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4.0.0-beta4: A fantastic release

SilverStripe 4.0.0-beta4 has been released! This marks the end of the beta development cycle and the beginning of the release candidate cycle. See what the Open Source team have been working on in this beta4 release.

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With the release of SilverStripe 4.0.0-beta4, we've put the entire beta phase of development behind us. From here on, we embark on the release candidate (RC) cycle, which, for practical purposes means that no new features or APIs will be added, and the software is expected to be free of major bugs.

This was the final window of opportunity to add new stuff to SilverStripe 4, and we closed it in a blaze of open-source glory. Check it out:

Vendor bender

Dude, where are my folders?!

You, upon installing beta4.

When you install this release, you might notice that your web root is looking rather... sparse. That's because this release of SilverStripe includes a hallmark feature that the community has been wanting for a long time. SilverStripe modules are now first-class vendor/ modules. That means less pollution of your web root, and much more simplified exclusion of modules from version control (vendor/ is excluded by default). Vendor modules remain opt-in for third party modules.

For module developers, simply define "type": "silverstripe-vendormodule" in your composer.json to reap the benefits of a cleaner directory tree. If you're pulling assets such as CSS and Javascript into your module, you'll have to use the new module-aware Requirements API instead of hardcoding file paths. Since direct web access to the vendor/ folder is denied for security reasons, you’ll need to declare public assets in your composer.json. The composer installation process will automatically symlink or copy them into a new auto-generated resources/ folder.

We've taken this a step further and demonstrated that SilverStripe 4 can put its webroot in a public subfolder. How awesome!

Changes to your .htaccess

We've moved to index.php-based serving of your responses, replacing framework/main.php. This brings us more in line with best practice, and allows for more fine grained customisation of the bootstrap process (check out the default .htaccess and index.php). This means this file needs to be created, and your .htaccess file needs to be adjusted. We've written a handy script for this:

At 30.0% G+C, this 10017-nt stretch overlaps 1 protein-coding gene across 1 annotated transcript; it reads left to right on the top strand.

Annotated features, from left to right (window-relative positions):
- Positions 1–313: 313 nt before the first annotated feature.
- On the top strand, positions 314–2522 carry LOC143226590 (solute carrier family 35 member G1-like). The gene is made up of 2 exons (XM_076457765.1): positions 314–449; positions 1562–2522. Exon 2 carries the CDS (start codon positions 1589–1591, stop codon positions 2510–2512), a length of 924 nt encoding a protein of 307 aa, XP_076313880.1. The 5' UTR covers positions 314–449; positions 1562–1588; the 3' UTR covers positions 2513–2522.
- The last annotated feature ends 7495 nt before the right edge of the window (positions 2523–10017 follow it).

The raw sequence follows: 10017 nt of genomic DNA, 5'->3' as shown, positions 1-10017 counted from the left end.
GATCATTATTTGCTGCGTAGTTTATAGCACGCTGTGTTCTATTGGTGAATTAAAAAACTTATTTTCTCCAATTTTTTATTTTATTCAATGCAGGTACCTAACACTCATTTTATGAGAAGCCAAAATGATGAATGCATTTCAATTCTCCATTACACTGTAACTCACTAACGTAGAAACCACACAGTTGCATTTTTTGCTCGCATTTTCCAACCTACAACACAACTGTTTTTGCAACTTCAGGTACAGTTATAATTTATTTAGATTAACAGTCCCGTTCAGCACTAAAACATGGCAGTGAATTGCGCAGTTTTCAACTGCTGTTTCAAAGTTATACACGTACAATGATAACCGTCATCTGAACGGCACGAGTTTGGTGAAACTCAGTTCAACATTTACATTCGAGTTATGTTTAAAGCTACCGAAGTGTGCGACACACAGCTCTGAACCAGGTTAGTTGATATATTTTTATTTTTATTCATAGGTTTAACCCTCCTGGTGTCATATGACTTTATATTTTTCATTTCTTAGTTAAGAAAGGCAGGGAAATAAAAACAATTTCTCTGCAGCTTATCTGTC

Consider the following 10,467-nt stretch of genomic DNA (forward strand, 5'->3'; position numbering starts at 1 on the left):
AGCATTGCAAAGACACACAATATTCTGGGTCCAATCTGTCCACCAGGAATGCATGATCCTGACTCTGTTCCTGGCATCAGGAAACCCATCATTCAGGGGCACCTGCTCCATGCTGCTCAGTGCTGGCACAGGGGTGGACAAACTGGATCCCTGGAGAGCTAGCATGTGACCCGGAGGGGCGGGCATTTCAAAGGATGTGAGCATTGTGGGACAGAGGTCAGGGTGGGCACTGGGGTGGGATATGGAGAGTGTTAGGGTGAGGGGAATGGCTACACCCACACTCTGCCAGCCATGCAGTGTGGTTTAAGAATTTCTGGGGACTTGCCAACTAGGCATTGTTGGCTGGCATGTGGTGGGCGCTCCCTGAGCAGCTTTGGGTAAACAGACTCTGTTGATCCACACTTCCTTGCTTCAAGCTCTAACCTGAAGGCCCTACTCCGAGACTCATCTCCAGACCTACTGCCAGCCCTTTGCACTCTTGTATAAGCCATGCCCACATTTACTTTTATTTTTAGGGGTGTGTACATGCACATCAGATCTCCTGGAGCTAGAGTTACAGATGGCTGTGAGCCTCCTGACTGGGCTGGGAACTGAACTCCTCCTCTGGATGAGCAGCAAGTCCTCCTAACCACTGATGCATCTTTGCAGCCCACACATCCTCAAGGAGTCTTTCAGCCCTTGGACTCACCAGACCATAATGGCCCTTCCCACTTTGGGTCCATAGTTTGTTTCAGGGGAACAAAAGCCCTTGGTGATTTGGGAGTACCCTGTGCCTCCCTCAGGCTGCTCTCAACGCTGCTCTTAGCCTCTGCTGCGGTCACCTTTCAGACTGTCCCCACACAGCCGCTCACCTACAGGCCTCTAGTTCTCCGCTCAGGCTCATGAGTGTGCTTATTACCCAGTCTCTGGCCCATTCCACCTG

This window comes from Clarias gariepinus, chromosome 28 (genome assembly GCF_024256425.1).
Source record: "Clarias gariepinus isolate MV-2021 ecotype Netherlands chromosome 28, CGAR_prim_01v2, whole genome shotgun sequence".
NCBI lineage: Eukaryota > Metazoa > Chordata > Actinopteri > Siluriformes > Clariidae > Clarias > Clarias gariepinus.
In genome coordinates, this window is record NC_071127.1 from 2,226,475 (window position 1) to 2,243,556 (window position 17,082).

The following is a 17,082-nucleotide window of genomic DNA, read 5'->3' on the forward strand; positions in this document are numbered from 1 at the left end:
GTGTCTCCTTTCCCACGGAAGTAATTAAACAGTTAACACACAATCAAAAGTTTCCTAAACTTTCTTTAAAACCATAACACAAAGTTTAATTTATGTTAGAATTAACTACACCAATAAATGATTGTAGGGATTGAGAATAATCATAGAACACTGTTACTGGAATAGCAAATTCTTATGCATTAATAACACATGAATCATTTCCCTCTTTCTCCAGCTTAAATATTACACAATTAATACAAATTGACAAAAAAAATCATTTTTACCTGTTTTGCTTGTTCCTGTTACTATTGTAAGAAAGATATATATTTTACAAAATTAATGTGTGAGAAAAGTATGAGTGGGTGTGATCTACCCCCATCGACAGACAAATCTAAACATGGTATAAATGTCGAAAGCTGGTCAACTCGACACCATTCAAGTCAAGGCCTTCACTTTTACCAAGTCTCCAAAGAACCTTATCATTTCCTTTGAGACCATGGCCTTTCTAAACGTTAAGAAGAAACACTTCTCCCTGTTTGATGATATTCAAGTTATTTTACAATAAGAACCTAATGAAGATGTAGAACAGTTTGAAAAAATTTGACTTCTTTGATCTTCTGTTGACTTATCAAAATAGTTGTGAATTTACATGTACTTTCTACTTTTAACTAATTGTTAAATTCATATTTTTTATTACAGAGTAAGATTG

composer global require silverstripe/upgrader
cd ~/Project/Root
~/.composer/vendor/bin/upgrade-code doctor

If you are upgrading from an earlier 4.x release, please ensure you are using the new recipe-core in your composer.json instead of directly referencing silverstripe/framework there (check the installer's composer.json). Read our changelog for more details.

Other housekeeping

In addition to the major change to the way modules are installed, this release gave us an opportunity to address a lot of performance, UX, and general tidiness issues. Most significantly, we've rebuilt the way the files gallery delivers thumbnails to the browser, which greatly reduces the chances of running out of memory. Further, we've cleaned up the React codebase to adhere more to conventions, making the code more accessible and extensible. Other improvements include ensuring extensions are loaded as singletons, and pixel-pushing UI tweaks all over the CMS.

For a full list of bug fixes and improvements, see the beta4 changelog.

We RC-ing the finish line.

Thanks to all of you in the community, particularly in the Slack channel who have been testing each release. The more feedback we have, the faster we'll progress through the RC phase and reach stable.

As always, if this is your first time moving into SS4, please visit the 4.0.0 upgrading guide and change notes: https://docs.silverstripe.org/en/4/changelogs/4.0.0.

To give 4.0.0-beta4 a try, run the following composer command:

composer create-project silverstripe/installer ./ss40 4.0.0-beta4

About the author
Aaron Carlino

Aaron Carlino, better known by his whimsical pseudonym Uncle Cheese has been an active member of the SilverStripe community since 2007, and has never looked back. In that time, he has established himself as a support resource, mentor, and contributor of some of the framework's most popular open source modules.

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